Excerpted from the Nicaragua Career Guide
Commonly, interviews are granted in Nicaragua only after good personal marketing through résumés, networking or a combination of both. Interviews provide a good opportunity to reinforce résumé data and expand on it as required to persuade the company as to the candidate’s competitive advantage and the value he or she would add to the company.
Employers are interested in using interviews to confirm a candidate’s qualifications, regardless of experience held or required, such as the value he/she would bring to the organization; competitive advantage; motivation and potential; the ability to communicate and work as a team player; tolerance; the ability to take advantage of cultural diversity; the ability to fit into a company culture; creativity and intelligence. In addition, it is increasingly important to be outstanding, or at the very least acceptable, in terms of language skills. A third language, in addition to Spanish and English, is a definite advantage.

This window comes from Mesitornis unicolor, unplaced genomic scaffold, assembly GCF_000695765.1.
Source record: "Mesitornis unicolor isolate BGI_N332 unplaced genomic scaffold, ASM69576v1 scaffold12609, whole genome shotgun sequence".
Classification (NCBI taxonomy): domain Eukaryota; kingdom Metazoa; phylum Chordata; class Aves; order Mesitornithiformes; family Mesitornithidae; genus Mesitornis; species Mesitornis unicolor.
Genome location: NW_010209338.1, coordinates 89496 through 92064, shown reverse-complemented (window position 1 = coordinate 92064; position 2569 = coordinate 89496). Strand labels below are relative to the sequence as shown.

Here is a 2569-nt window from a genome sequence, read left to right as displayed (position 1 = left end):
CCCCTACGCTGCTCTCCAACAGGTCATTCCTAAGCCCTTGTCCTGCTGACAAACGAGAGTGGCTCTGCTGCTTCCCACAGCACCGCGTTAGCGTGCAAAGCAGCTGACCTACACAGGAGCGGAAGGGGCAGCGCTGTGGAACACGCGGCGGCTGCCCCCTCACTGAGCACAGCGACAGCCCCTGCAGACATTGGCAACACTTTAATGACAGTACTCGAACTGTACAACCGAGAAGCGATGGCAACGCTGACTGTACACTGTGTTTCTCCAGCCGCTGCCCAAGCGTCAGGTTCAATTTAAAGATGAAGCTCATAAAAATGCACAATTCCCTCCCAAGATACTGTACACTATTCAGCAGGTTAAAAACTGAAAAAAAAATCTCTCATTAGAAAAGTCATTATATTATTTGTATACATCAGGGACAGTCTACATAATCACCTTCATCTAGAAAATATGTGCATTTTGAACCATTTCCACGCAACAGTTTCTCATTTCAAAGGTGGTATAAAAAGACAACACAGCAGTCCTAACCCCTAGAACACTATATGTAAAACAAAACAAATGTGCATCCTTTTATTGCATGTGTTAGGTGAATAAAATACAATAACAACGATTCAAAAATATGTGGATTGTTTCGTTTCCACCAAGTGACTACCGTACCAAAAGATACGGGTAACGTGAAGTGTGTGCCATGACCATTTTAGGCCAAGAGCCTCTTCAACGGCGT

Nicaraguans, along with the rest of Latin America, do not emphasize punctuality. A 15-minute or even longer wait can be expected. For personal marketing purposes and specifically for interview purposes, being late is highly disqualifying. Thus, it is best to arrive early and wait.
Most interviews last between 30 and 60 minutes. However, some companies give a first short interview, while others last up to 90 or more minutes. Interview length usually depends on interviewers and the degree of attention the candidate attracts. Human resource/human development representatives often take less time conducting an interview than do unit heads, managers, presidents and CEOs. This, however, is not a general rule and the first interview can be conducted by a human resource representative or by the company owner.
This is just a sample of what you'll find in the complete Nicaragua guide.